Shaking in your (workout) shoes: Here’s why your muscles shake when you’re working out

Image: Shaking in your (workout) shoes: Here’s why your muscles shake when you’re working out

(Natural News) It can’t be stressed enough that physical activity, be it mundane walking or an intense workout session, is vital for improving overall health. Regular exercise can bring a wide variety of health benefits, including improved mood, reduced risk of heart disease, increased energy levels and weight loss. But as you exercise, you may notice that your muscles start shaking every now and then, especially after a long, strenuous workout. What exactly is this muscle shaking and should this be a cause for alarm?

Shake, rattle and roll

Exercise-related muscle shaking can happen to almost anyone, regardless of your fitness level, age or even gender. This shaking can be caused by a variety of factors, so taking note of how your body responds to a particular exercise, especially if you’re new to working out, can help you stay in tune with your physical fitness and make adjustments whenever you can.

One of the main culprits of this exercise-related shaking is fatigue. According to Lauren Kanski, a personal trainer certified by the National Academy of Sports Medicine, this shaking indicates that your muscles are tired or are low on blood glucose. (Related: Achieving muscle fatigue, not lifting heavy weights, key to building healthy muscle.)

“This is the same concept as the blood and muscle glucose availability,” said Kanski. “Working out fed versus fasted can make a huge difference in glycogen depletion. With regard to muscle fatigue, some muscle fibers fatigue faster than others, which cause irregular contractions, or shaking.”

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When muscles start shaking, they are challenged more, so they start a process of contracting and releasing at an intensified pace. This process is normal and should not be a cause for alarm, as long as you practice moderation and won’t push your body too far. Once you start hitting the shaking threshold, that is a good sign to call it a day before things get worse.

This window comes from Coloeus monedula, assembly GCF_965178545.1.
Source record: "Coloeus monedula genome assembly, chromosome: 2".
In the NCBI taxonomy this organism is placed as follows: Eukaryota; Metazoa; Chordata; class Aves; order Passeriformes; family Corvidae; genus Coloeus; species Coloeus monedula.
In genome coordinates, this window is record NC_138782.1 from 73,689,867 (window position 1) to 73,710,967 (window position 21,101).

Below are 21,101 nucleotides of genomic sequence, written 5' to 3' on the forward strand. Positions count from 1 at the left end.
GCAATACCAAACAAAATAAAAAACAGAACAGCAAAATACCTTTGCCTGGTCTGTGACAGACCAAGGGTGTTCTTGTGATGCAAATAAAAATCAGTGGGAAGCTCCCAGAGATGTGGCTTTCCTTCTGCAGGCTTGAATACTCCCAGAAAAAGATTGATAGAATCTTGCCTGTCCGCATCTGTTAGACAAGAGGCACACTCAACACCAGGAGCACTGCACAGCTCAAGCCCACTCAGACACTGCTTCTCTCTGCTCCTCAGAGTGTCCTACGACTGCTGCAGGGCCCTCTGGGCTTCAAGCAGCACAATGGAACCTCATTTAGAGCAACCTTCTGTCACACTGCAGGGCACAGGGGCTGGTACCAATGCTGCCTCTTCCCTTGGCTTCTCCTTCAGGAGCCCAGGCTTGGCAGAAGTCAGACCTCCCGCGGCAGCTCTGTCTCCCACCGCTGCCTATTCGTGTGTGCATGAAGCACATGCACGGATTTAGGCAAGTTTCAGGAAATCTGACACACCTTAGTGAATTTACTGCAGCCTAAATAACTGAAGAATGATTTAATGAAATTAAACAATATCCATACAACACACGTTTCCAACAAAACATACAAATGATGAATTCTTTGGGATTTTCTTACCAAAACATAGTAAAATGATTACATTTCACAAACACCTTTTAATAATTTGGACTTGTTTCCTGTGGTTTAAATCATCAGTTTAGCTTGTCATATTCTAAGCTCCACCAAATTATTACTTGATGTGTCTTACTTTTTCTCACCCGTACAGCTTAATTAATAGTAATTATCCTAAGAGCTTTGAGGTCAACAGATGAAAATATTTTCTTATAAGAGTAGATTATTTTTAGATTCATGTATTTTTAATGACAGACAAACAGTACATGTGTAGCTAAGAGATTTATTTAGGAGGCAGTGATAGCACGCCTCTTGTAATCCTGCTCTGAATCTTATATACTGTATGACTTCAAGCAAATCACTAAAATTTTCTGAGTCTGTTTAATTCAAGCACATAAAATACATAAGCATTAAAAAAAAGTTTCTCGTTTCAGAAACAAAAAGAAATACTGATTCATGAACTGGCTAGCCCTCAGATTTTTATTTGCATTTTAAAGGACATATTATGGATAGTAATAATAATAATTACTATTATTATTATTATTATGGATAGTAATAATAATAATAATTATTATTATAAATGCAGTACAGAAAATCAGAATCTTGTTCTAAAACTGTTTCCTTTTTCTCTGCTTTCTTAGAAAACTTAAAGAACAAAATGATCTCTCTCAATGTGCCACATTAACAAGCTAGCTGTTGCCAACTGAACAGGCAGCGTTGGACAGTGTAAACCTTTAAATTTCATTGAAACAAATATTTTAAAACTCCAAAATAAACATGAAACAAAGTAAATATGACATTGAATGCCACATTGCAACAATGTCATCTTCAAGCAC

Muscle endurance also plays a part in this muscle-shaking phenomenon. If your muscles have not recuperated from a previous workout, they will be forced to work much harder than usual to keep up with your routine. Muscle shaking can also signify dehydration – when body fluids get low, the connective tissue has trouble doing its job. This can disrupt transmitting signals from the brain to the muscle fibers and cause rapid shaking.

All in all, exercise-related muscle shakiness is not exactly a bad thing. Kanski noted that the idea behind any form of strength training is damaging your own tissues so that your body regenerates new, stronger and more durable tissue. For some people, this muscle shaking can be considered a badge of honor for successfully performing an intense workout. However, there is currently no solid evidence that supports the idea that you should power through this shaking and keep working out. Again, once the shaking starts, it is wise to listen to your body and end the workout before any serious damage happens.

Improving muscle health

The road to a fit body and optimal muscular health isn’t restricted to just working out. Supplement your exercise sessions with a diet consisting of these muscle-boosting superfoods:

  1. Quinoa. This grain crop is one of the healthiest protein sources around, boasting all nine essential amino acids. People with gluten intolerance may enjoy quinoa a lot more as it is naturally gluten-free. Quinoa is also easily digestible and high in fiber, which can both contribute to improving gut health.
  2. Fish. Eating fatty fish like tuna and salmon, can help you build up your muscles. Not only are they a rich source of protein and low in fat, but they are also chock-full of healthy omega-3 fatty acids, which are known to assist in fat loss and aid in proper bodily function.
  3. Chicken breasts. This staple food is a fantastic source of lean protein, which is an important nutrient for muscle health. Lean protein is needed for muscle maintenance and repair, bone health and even weight maintenance.

Learn more about the effects of exercise to your body at

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